It was the 2nd of November, 2018 in the Kingdom of Tonga and on that day, we made history. That morning, I had quite a weird feeling. Being part of something this phenomenal, you would think that it would be nerve wrecking but I had felt quite the opposite, I was calm in spite of the short notice of being accepted as part of the Girls Takeover Parliament initiative by Tonga Youth Leaders.
As I was putting on my Puletaha, I had a mini “proud Tonga woman” moment with my reflection and even more so when my mother wrapped my ta’ovala around my waist. Sometimes some of us girls or women take for granted the fact that we are Tongan and the social prestige that comes with it. There is something different about Tongan women and I think we should all have the chance to embrace that social prestige in every aspect of society but especially in the political arena. I put on my blazer, hopped in the vehicle and a few minutes later I entered the Falealea ‘o Tonga gates. I saw girls in uniform and some dressed similarly to the way I was and I started to get excited. I mean, there we were, young women, about to disrupt and takeover the House of Parliament, about to sit in the seats of Ministers and Representatives and step in their shoes for a day and if that doesn’t spark excitement in you, I don’t know what would.
Call it divine authority or coincidence but I knew this day would come. My interest in gender issues, especially in the political participation of women, started when I learnt about the gender gap in different decision-making positions and institutions across the globe and especially in patriarchal societies such as our own. In search of ways to narrow the gap, I developed the belief that the answer lies in policy, laws and its institutions and the involvement and participation of all minority groups in those areas, including women. I think it’s very important that women of all ages but especially young women, are educated on the importance of their participation in decision-making processes. We bring to the table not only different experiences to men but also a certain level of emotion that only we can understand in other women and only we are able to fully understand what women need.
That day we were given two topics to debate about on the agenda: single-use plastic including ways to make sure that they are disposed of properly and cyberbullying: a safer digital world for girls. I went in that day with the intention of using that platform to bring up the issue of political participation of women in Tonga and propose a way that I believed would be the helpful to us as a country in helping our system be more representative.
I saw my chance in our last session of the day before our mock parliament began where the Speaker of Parliament, Lord Fakafanua, shared his experience as a youth in politics and parliament. He also shared his beliefs about the involvement of women and youth and then it got more interesting. I disagreed with the Speaker over Temporary Special Measures in the form of reserved seats (electoral gender quotas) in Parliament for women. He believed that the law was already providing a level playing field for men and women to compete for seats in Parliament. I wanted to let the girls know at this point that there is a difference between POLITICAL EQUALITY and POLITICAL EQUITY. Yes, the law provides the same opportunities for men and women and we have access to the same resources and everything we need to compete for available seats; this is political equality. But I believe, as I stated, that what we also need, is less obstacles. Tongan women, although prestigious in some aspects of our social life, are often disadvantaged in other areas, political especially. Reserved seats can fast-track our participation, reserved seats can overcome these obstacles and this is what I believe to be political equity. I brought this up because I believe that young women should understand it and be able to tell the difference. I also wanted to make known that the concept of reserved seats was not a new one. The seats for nobles are “reserved” for them. Although it is in a completely different context as in it is culturally and traditionally relevant but the concept itself, “reserved seats” shouldn’t be treated as a new one because it already exists in the house. And although the situation may seem oversimplified, I believe that with a bit of understanding and flexibility, it would be understood from my perspective.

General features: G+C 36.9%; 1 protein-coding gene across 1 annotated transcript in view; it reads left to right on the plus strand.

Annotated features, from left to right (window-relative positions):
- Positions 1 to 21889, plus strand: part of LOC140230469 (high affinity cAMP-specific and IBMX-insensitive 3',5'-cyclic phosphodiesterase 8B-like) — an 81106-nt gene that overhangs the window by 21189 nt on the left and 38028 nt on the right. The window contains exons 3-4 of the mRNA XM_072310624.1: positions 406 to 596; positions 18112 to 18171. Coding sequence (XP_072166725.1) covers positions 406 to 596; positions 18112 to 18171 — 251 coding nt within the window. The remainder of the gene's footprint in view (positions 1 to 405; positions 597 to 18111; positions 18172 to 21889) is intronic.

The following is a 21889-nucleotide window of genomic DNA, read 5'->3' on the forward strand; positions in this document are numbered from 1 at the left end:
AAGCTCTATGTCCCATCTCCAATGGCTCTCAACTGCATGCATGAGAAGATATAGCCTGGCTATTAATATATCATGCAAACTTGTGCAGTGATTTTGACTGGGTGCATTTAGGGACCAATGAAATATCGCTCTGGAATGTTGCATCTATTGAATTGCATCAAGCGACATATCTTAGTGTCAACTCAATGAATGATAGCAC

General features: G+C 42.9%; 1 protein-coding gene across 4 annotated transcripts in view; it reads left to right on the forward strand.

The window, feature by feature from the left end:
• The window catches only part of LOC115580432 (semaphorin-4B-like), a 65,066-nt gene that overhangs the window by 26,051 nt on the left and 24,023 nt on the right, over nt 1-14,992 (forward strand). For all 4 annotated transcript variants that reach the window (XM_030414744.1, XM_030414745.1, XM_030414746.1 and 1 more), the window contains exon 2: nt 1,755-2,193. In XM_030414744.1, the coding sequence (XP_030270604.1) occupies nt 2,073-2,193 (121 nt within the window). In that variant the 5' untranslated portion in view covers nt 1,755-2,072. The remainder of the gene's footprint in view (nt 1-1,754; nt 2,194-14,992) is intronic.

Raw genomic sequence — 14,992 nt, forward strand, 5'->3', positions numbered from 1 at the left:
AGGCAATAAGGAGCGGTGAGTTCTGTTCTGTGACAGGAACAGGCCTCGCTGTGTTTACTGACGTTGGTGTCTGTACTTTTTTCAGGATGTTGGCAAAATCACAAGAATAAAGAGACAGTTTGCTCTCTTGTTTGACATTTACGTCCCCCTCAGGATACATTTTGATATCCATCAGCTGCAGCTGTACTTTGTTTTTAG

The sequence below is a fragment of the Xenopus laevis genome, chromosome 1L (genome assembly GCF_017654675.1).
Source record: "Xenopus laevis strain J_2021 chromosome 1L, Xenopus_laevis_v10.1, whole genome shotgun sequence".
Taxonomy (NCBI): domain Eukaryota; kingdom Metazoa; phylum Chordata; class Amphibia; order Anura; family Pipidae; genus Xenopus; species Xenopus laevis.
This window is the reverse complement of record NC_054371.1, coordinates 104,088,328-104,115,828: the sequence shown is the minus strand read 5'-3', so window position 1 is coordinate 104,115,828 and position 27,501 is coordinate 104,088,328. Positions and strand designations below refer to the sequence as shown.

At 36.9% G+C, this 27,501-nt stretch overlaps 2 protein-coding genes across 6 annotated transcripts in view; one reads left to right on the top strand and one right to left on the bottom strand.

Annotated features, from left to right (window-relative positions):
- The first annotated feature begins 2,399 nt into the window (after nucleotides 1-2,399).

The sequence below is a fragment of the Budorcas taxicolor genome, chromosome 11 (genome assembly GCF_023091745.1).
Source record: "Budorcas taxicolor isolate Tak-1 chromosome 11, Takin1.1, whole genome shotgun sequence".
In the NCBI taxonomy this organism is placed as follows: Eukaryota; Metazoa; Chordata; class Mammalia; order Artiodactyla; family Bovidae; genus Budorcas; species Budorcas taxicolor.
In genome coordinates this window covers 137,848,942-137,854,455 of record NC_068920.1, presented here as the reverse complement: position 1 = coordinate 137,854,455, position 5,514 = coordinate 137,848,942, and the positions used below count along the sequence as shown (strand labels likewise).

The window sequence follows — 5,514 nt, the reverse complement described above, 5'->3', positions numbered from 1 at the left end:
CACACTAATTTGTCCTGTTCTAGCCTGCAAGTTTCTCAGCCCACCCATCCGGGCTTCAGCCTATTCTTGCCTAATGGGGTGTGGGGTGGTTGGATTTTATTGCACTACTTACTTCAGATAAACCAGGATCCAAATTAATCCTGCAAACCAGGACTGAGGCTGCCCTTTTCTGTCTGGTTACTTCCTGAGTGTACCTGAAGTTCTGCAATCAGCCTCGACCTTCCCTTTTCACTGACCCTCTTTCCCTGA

When I delivered my argument, in the Falealea ‘o Tonga, in the presence of the Speaker of the House, and in the midst of my fellow young women, it felt amazing. No, amazing is such an understatement to the way I felt. My dream was materializing right in front of me and for me, it felt like an overshadowing for the future. It did not matter anymore that I was a small being in a big room surrounded by leaders of our country, I wanted myself and the young girls to understand that no matter how intimidating or how prestigious the people are of an audience, deliver what you intend to deliver in a firm but respectable manner. Stand by your beliefs and never sway because the opinion of someone higher than you think otherwise. However, always be willing to compromise for the greater good of your community, after all, as a Parliamentarian, what you are, is a servant, for the people you represent.
I will not be forgetting that day any time soon and mixed emotions that came with it. Networks were created, ideas and different mindsets were showcased and friends were made that day. The Girls Takeover Parliament was a success, both on a national and a personal scale.